The NABO cooperative is actively producing various products to help the research community advance our knowledge of the North Atlantic region and elsewhere. We want to make these as widely available as possible and the links from this page provide a wide range of products which are free to use. These range from online manuals on zooarchaeological identification to information on computer models which investigate landscape evolution and human impact. If you have any similar products you would like hightlighting please let us know.
We now have a NABO channel on Vimeo, where we will be posting various vidoes of our work. The first five videos have been posted on our excavations in Barbuda. More will be added soon.
Originally available on a CD, FISHBONE 1.1 Identification Manual for Gadid Fish in the N Atlantic (Sophia Perdikaris, Yekaterina Krivogorskaya, Tom McGovern and Pirjo Lahtiperä, 2004) is a comprehensive collection of data, including numerous images of bones from Gadid fish found in archaeolological sites throughout the North Atlantic region.
A visual guide to the Identification of Avian Osteological Remains Manual No. B1 - Gavia stellata. This was the first in a series of digital osteological manuals being produced by the NABO Zooarchaeology Working Group and the International Congress of Archaeozoologists (ICAZ). The Red Throated Diver Manual is available here.
D.W. Yalden, formerly School of Biological Sciences, University of Manchester, M13 9PL, UK
This Access database and its accompanying Endnote reference library were compiled by Rob Carthy, funded by a grant from the Leverhulme Foundation, to facilitate the writing of The History of British Birds, published by Oxford University Press in Nov 2008. It is an attempt to compile as complete as possible a list of archaeological sites in the British Isles (Ireland, Channel Isles, Man and Great Britain) which contain bird bones. The book attempts to digest the information, includes an annotated appendix of the record for each species, and includes caveats about the certainty (or not!) of the identifications. Perhaps the book should be taken as a set of hypotheses for further research - these records should be checked and their significance researched further. One thing that the book does not include is a complete list of all the sites and records which were summarised to produce it. This was deliberate, and predicated on the assumption that the database would indeed be made freely available to all interested parties. This is a fulfillment of that intention. I would be interested to receive information about further sites and further bird records.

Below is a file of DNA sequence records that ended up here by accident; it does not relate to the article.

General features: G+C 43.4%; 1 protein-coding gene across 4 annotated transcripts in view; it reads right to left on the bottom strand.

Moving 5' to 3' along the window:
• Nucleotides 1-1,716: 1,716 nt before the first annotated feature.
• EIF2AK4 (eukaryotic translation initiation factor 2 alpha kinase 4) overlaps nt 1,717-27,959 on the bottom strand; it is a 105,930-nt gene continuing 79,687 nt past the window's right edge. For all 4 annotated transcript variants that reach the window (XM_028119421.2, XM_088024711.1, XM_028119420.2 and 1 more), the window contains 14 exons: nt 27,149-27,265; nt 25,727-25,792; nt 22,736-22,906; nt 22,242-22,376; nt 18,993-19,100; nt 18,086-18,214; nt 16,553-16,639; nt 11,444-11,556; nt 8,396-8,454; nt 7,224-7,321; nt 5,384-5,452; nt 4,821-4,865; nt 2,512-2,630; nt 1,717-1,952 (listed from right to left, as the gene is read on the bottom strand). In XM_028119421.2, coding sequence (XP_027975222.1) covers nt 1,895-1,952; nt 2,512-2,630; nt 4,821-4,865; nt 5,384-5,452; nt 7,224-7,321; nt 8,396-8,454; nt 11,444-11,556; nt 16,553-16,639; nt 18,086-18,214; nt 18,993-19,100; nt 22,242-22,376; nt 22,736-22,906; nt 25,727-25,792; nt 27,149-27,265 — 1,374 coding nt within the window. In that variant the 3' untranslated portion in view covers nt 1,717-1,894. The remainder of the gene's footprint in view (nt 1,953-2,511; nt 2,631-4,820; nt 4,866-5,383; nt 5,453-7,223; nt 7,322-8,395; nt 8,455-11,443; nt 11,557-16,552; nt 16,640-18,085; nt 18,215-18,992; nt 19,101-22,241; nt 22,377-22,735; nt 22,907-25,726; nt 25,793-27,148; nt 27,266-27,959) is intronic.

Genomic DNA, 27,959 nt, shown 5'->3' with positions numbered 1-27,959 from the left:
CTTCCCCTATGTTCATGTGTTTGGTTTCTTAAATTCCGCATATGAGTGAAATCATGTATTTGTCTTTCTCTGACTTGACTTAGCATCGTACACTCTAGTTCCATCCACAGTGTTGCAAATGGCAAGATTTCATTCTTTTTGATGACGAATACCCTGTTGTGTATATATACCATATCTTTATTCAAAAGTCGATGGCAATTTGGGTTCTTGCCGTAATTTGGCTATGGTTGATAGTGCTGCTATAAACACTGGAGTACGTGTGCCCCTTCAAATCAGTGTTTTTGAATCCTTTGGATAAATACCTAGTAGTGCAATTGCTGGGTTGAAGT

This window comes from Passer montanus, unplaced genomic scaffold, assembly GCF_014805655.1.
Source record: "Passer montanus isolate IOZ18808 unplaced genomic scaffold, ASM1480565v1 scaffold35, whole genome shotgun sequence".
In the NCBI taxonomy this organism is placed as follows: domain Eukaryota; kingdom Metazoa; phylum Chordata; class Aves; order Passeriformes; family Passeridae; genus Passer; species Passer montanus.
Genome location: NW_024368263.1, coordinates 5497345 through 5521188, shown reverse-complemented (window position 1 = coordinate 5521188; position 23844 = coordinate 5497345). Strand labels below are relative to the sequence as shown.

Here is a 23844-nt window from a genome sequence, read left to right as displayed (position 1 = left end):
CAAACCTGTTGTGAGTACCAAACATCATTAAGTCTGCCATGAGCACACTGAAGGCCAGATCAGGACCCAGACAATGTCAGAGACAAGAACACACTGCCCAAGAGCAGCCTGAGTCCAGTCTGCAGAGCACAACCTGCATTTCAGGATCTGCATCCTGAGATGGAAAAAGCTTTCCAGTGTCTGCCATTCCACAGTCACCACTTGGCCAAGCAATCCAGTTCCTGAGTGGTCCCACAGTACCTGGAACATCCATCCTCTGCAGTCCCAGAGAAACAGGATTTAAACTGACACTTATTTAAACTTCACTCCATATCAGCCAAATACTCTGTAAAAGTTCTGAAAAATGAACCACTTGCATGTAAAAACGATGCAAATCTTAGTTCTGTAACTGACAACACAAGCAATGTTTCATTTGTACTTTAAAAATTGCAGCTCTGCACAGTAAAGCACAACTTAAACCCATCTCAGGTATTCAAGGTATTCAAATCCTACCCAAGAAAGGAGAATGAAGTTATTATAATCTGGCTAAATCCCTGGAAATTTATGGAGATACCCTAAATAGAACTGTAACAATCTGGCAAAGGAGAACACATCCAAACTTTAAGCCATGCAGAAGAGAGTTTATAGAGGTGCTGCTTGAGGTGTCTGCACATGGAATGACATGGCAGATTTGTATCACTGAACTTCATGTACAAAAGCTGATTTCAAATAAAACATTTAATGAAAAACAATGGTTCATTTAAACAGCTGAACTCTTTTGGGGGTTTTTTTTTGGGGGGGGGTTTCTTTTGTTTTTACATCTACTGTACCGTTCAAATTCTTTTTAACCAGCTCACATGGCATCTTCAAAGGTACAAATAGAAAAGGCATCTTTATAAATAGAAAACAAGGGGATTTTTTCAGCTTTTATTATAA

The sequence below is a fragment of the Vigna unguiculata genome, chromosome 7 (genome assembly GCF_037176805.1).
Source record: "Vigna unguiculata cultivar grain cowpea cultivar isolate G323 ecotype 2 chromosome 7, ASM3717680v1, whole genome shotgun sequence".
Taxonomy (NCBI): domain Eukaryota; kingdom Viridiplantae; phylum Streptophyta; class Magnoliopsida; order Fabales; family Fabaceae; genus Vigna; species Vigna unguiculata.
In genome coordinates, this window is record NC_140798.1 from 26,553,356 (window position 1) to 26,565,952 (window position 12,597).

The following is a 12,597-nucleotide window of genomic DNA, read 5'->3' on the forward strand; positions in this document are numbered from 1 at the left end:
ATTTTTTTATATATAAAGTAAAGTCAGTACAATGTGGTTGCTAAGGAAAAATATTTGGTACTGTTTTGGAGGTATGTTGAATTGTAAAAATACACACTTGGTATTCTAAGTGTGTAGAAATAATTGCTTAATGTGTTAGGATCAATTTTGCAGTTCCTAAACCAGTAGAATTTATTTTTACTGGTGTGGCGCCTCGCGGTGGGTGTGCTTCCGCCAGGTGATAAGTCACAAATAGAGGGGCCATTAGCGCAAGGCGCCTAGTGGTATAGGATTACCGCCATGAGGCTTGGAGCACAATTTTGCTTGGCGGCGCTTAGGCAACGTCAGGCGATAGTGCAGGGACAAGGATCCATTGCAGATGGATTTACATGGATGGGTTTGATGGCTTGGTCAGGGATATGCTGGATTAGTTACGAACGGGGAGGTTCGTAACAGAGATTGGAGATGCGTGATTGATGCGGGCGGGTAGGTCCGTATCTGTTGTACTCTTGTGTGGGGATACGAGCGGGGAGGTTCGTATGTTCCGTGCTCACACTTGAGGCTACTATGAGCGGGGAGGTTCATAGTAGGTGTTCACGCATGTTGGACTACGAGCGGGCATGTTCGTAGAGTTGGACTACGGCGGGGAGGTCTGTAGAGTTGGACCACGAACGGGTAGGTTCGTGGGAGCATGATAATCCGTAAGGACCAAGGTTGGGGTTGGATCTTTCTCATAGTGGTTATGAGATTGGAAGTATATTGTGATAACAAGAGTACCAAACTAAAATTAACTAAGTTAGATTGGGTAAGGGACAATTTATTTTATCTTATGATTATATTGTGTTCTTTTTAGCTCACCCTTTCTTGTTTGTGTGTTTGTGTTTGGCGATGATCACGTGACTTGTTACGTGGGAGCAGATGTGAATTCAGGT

To download the Access database, which contains nearly 10,000 records, please click here.
To download the Endote reference library, please click here.
22 April 2009